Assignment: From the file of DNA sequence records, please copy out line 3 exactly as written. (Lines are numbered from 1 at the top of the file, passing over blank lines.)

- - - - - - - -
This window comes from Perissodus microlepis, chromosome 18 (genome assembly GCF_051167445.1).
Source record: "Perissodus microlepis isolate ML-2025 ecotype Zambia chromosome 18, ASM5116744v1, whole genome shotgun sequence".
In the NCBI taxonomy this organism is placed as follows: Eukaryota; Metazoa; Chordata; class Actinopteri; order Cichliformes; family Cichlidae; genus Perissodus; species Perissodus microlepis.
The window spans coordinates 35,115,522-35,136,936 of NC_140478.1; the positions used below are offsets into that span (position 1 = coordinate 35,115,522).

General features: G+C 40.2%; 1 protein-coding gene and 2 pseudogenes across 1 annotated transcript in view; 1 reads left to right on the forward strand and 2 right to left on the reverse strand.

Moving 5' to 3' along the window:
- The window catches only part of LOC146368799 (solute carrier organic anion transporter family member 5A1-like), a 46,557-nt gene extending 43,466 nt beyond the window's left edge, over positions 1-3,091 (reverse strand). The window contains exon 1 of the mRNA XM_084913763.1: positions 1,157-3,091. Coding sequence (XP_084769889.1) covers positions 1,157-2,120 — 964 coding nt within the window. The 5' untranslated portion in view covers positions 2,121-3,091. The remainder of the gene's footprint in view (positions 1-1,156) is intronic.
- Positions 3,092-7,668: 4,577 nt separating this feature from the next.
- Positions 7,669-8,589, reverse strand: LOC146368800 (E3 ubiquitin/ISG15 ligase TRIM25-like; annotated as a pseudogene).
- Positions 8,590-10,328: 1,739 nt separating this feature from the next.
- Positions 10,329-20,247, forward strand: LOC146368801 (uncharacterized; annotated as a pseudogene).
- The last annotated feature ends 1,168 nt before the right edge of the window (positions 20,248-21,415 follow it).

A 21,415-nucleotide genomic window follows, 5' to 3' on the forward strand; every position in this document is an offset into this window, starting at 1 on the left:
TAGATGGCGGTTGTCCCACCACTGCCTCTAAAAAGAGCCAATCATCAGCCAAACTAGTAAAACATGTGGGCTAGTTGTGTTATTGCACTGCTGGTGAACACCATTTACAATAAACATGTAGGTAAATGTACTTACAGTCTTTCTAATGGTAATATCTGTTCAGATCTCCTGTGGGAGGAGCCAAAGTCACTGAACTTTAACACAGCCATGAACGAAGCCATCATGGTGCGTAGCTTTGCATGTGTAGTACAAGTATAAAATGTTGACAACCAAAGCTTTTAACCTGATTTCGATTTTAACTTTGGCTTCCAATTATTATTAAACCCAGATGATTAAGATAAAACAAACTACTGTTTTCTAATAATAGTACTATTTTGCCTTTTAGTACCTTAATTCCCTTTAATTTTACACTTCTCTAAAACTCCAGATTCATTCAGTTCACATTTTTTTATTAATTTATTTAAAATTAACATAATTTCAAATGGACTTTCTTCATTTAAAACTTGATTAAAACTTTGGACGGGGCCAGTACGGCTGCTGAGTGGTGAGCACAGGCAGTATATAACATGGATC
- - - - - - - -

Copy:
In the NCBI taxonomy this organism is placed as follows: Eukaryota; Metazoa; Chordata; class Actinopteri; order Cichliformes; family Cichlidae; genus Perissodus; species Perissodus microlepis.